Context is key. For example, far-right extremists, especially on social media, like to use common number codes as symbols. Among others, there’s 14, referencing the neo-Nazi ‘Fourteen Words,’ or 88 (‘Heil Hitler’, ‘H’ being the 8th letter of the alphabet), and more.
But if you were to see someone with, for example, an Instagram username with a ‘14’ or ‘88’ and proclaim that on this basis alone the user is a far-right extremist, you could be making a serious mistake.
The same goes for imagery co-opted and frequently used by the far right, like neo-pagan or Norse symbolism. For example, maybe you see someone in a photo with a visible tattoo like a vegvísir (a ‘wayfinder’ or compass symbol that resembles a snowflake) wearing some sort of clothing or jewellery with a mjölnir (Thor’s hammer).
There’s no shortage of people affiliated with far-right extremist groups who adopt and wear these kinds of symbols. But there are plenty of people who have nothing to do with the far right who wear and display these kinds of symbols as well.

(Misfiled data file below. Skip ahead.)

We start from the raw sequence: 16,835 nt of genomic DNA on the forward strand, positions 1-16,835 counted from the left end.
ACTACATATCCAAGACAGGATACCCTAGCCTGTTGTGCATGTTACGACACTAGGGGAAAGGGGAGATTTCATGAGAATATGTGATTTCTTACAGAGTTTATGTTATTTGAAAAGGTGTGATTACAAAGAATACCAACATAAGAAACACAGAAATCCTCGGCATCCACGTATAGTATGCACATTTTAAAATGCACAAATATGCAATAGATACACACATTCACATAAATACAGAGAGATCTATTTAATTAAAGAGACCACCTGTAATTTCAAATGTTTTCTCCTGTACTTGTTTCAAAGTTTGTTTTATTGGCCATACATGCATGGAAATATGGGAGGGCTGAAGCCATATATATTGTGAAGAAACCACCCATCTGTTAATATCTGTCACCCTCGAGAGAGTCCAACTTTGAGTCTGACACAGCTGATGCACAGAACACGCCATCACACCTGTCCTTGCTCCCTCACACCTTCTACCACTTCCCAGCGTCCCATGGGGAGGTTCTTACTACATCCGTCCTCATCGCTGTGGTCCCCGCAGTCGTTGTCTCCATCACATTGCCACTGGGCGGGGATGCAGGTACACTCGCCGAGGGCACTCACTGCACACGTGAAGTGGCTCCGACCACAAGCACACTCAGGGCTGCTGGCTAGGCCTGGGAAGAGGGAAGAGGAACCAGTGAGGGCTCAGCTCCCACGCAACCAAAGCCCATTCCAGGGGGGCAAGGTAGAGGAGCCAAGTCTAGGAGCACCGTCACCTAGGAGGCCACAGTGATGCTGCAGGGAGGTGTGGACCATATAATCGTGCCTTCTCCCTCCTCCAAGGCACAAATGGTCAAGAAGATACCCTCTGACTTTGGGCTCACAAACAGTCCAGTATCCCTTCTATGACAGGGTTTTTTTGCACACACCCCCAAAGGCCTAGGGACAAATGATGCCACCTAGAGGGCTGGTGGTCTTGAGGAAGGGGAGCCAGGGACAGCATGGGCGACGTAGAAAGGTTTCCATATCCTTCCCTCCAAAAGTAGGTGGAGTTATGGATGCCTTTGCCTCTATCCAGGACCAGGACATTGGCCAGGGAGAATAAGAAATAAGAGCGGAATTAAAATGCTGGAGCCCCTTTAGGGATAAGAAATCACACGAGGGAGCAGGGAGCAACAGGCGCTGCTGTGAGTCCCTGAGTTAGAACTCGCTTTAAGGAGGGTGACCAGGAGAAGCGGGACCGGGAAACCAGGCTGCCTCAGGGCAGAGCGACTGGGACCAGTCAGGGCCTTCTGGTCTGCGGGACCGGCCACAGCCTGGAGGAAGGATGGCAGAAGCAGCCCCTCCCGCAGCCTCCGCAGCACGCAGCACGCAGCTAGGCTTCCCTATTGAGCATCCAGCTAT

Bikers, religious groups and heavy metal fans with no far-right sympathies have all used this symbolism. These symbols are often a necessary clue of far-right affiliations, but without further context they are seldom a sufficient one.
Why? Establishing Intent
Assessing intention can be the most challenging. It’s crucial to understand why a specific far-right symbol has been communicated at a specific time and place (virtual or physical) by a specific actor. This also means there’s a chance that someone displaying a far-right symbol — or what you think is a far-right symbol — isn’t doing so deliberately or doesn’t even know that people might interpret a particular symbol that way.
First ask: who are the target audience(s)? Members of the general public? Existing members of the group or adherents of the ideology? Potential new recruits? Perceived adversaries or enemies (e.g., journalists)? Not every symbol flashed by a far-right group is intended to be seen by the same audience or interpreted the same way by different audiences.
Interpreting and analysing the far-right’s use of symbols can be a challenge because of a seeming lack of consistent messaging. Austrian linguist Ruth Wodak, who has written extensively about communication strategies used by the far-right, uses the term “calculated ambivalence,” which she describes as “the strategy of addressing multiple and contradictory audiences via a single, cleverly layered message.”